Archive | May 2018

Beta Reading Checklist (What to Do Before Sending out Your Manuscript)

When I’m getting ready for a beta reader, one of my problems is I’ll sometimes obsess over certain descriptions while not paying enough attention to other parts, such as character motivation. Not always the case, but it’s a trend I’ve noticed. So, ::pulls up sleeves and cracks knuckles:: time to work smarter, not harder by keeping these oversights in the front of my mind as I write!

Writing Radically

Ideally, a beta reader is someone who reads your manuscript to give you a sense of how readers (or agents) will react to your plot and characters. There are, however, a whole host of other writing issues that might pull your beta readers’ attention away from the big-picture story-related  issues and cause them to get bogged down in correcting common mistakes instead. Fortunately, a lot of these common mistakes are things that you can correct for on your own if you approach your work with a critical eye before sending it out to anyone. Running through these points will help you get the most out of your beta readers, and will make sure that they’re able to provide you with a helpful critique rather than a writing 101 lecture.

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Alpha Readers, Betas & Critique Partners: The ABCs of having a book that doesn’t suck.

I’m so glad I found this! I needed to know more about these ABCs.#amreading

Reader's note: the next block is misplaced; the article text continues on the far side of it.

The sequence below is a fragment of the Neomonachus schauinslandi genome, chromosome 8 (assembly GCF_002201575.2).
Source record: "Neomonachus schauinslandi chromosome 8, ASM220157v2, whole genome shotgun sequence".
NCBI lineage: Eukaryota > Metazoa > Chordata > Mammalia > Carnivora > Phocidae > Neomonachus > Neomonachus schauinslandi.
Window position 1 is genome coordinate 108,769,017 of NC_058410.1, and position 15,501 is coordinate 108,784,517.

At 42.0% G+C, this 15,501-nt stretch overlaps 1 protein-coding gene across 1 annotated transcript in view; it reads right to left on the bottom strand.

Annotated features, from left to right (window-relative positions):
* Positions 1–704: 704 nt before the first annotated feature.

Michael J. McDonagh

Relationships with alpha readers (“alphas”) beta readers (“betas”) and critique partners (“CPs”) are RELATIONSHIPS. That fact, so key I’m yelling in bold, permeates every aspect of this topic. For starters, those relationships can range from “If you show me yours, I’ll show you mine” casual one night stands to serious, long-term “I feel as invested in your writing as I do my own” literary soul mates. The relationships evolve, grow, and/or end. I could easily drop a couple thousand words just analogizing alpha/beta/CP (“ABC”) pairings to every other relationship you could imagine—from parents to prostitutes—and barely scratch the surface. But let’s get to some definitions so we can at least make sure we’re all on the same page when we’re talking about this stuff.

Although I spend a good deal of this blog trying to disambiguate writing terms, that’s impossible with this topic. That’s the basic premise of this post…

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What’s Expected of a Beta Reader?

Tips for Beta Readers from Patricia Hollett. 🙂

Pat's Writing Blog

This week I asked some authors/writers I know what they expect from a beta reader and what they want a beta reader to look for. I mean really… what’s important to them and what should a beta reader provide. Here is some great feedback from them on what’s important. I hope it’s as helpful to you as it has been to me.

Julie Particka-Klumb, aka Seleste deLaney, (Author of: ‘Gunshy’, ‘Pretty Souls’,‘Stockings and Suspenders’, ‘Badlands’, ‘Yule Be Mine’, ‘Forever Summer’, ‘Yes, Alana, There is a Santa Claus’, ‘The Ghost of Vampire Present-Blood Kissed #2’, ‘Of Course I Try-Blood Kissed #1’. Her website is http://selestedelaney.blogspot.com/

I have a few beta readers and each one gives me something different.

I have one who is very good at pointing out big picture issues–where I’ve slacked off and left plot holes, no matter how small.

I have one who points out every time…

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